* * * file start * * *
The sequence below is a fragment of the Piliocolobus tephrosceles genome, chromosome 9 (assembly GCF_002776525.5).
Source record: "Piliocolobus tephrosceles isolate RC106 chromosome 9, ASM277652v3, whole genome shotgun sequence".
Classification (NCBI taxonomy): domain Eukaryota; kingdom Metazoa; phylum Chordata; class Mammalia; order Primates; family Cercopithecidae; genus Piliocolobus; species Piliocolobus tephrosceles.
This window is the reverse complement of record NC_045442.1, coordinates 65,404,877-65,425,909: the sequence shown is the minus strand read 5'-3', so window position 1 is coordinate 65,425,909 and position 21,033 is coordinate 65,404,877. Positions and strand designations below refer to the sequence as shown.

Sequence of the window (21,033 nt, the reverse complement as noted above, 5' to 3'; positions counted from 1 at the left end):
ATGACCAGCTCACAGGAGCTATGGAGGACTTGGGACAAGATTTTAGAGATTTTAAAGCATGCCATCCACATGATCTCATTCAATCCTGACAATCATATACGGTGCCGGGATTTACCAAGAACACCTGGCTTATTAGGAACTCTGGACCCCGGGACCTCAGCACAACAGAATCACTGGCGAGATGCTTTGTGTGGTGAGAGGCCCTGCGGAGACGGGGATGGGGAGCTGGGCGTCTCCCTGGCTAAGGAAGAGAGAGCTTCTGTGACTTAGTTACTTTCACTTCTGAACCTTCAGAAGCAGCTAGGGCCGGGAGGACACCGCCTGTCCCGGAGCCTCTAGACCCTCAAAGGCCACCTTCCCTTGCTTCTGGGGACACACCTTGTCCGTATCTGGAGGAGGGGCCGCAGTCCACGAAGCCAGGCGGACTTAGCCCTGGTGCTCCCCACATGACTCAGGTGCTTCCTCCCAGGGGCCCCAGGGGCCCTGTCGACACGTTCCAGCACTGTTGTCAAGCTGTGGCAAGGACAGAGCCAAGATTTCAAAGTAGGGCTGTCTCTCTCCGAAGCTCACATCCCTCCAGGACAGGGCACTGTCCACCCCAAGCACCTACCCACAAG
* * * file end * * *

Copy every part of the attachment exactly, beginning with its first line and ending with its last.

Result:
The sequence below is a fragment of the Piliocolobus tephrosceles genome, chromosome 9 (assembly GCF_002776525.5).
Source record: "Piliocolobus tephrosceles isolate RC106 chromosome 9, ASM277652v3, whole genome shotgun sequence".
Classification (NCBI taxonomy): domain Eukaryota; kingdom Metazoa; phylum Chordata; class Mammalia; order Primates; family Cercopithecidae; genus Piliocolobus; species Piliocolobus tephrosceles.
This window is the reverse complement of record NC_045442.1, coordinates 65,404,877-65,425,909: the sequence shown is the minus strand read 5'-3', so window position 1 is coordinate 65,425,909 and position 21,033 is coordinate 65,404,877. Positions and strand designations below refer to the sequence as shown.

Sequence of the window (21,033 nt, the reverse complement as noted above, 5' to 3'; positions counted from 1 at the left end):
ATGACCAGCTCACAGGAGCTATGGAGGACTTGGGACAAGATTTTAGAGATTTTAAAGCATGCCATCCACATGATCTCATTCAATCCTGACAATCATATACGGTGCCGGGATTTACCAAGAACACCTGGCTTATTAGGAACTCTGGACCCCGGGACCTCAGCACAACAGAATCACTGGCGAGATGCTTTGTGTGGTGAGAGGCCCTGCGGAGACGGGGATGGGGAGCTGGGCGTCTCCCTGGCTAAGGAAGAGAGAGCTTCTGTGACTTAGTTACTTTCACTTCTGAACCTTCAGAAGCAGCTAGGGCCGGGAGGACACCGCCTGTCCCGGAGCCTCTAGACCCTCAAAGGCCACCTTCCCTTGCTTCTGGGGACACACCTTGTCCGTATCTGGAGGAGGGGCCGCAGTCCACGAAGCCAGGCGGACTTAGCCCTGGTGCTCCCCACATGACTCAGGTGCTTCCTCCCAGGGGCCCCAGGGGCCCTGTCGACACGTTCCAGCACTGTTGTCAAGCTGTGGCAAGGACAGAGCCAAGATTTCAAAGTAGGGCTGTCTCTCTCCGAAGCTCACATCCCTCCAGGACAGGGCACTGTCCACCCCAAGCACCTACCCACAAG